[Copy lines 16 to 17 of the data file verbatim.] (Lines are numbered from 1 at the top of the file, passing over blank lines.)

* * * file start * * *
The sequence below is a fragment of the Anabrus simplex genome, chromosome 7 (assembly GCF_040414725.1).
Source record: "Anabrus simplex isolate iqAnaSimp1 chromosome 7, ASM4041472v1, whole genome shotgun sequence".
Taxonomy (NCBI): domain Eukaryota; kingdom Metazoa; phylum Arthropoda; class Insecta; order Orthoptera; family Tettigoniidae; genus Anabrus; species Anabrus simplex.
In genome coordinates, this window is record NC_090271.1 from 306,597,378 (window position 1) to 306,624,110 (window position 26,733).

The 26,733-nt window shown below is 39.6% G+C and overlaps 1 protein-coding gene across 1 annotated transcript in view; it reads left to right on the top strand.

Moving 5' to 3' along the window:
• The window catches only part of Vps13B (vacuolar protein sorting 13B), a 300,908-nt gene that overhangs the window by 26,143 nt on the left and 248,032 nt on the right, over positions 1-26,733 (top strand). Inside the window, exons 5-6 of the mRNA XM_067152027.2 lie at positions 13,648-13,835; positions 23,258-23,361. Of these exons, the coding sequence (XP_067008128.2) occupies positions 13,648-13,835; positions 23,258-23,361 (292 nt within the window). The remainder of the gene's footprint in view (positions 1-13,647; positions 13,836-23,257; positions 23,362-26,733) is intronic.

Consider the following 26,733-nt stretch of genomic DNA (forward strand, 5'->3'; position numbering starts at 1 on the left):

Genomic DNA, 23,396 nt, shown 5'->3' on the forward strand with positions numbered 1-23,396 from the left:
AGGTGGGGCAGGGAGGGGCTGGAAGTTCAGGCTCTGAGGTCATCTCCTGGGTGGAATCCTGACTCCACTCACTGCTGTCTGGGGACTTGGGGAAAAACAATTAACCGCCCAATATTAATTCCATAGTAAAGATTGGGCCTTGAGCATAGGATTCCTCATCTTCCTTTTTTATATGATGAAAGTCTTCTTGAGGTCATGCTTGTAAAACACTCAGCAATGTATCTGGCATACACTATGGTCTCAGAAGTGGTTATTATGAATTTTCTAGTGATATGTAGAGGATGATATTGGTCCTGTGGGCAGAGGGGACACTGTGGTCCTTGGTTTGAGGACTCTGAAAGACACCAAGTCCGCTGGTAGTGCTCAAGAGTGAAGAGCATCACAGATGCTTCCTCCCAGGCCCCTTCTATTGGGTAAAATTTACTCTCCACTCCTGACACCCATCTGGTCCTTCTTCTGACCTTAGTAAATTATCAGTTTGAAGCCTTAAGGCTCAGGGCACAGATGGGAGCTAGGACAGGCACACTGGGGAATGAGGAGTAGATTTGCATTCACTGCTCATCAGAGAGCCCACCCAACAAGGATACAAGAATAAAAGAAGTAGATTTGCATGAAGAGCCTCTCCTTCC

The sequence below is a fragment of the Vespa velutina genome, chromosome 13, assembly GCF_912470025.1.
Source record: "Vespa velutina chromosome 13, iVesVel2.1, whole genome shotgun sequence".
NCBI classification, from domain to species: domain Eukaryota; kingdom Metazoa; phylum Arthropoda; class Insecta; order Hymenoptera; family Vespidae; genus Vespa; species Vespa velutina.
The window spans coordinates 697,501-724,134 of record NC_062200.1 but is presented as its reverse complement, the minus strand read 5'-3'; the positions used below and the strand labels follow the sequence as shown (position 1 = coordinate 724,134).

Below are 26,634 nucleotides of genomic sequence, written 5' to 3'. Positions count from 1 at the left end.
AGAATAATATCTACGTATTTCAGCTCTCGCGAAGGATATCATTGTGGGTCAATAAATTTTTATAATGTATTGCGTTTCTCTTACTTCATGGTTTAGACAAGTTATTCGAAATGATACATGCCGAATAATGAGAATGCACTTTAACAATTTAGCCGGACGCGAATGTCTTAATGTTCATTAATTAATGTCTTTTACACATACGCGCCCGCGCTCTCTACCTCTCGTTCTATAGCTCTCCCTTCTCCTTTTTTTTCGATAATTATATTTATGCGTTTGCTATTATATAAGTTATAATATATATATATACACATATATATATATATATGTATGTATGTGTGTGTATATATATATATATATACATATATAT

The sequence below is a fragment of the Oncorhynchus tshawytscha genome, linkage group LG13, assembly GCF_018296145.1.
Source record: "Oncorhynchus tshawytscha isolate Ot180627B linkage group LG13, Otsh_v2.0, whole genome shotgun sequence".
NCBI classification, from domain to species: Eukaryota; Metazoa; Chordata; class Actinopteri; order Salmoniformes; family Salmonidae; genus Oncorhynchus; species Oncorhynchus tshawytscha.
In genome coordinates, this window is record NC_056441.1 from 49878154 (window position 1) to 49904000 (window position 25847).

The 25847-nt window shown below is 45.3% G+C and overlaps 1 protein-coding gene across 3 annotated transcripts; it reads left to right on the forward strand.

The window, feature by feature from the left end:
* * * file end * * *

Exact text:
AGAATAATATCTACGTATTTCAGCTCTCGCGAAGGATATCATTGTGGGTCAATAAATTTTTATAATGTATTGCGTTTCTCTTACTTCATGGTTTAGACAAGTTATTCGAAATGATACATGCCGAATAATGAGAATGCACTTTAACAATTTAGCCGGACGCGAATGTCTTAATGTTCATTAATTAATGTCTTTTACACATACGCGCCCGCGCTCTCTACCTCTCGTTCTATAGCTCTCCCTTCTCCTTTTTTTTCGATAATTATATTTATGCGTTTGCTATTATATAAGTTATAATATATATATATACACATATATATATATATATGTATGTATGTGTGTGTATATATATATATATATACATATATAT

The sequence below is a fragment of the Oncorhynchus tshawytscha genome, linkage group LG13, assembly GCF_018296145.1.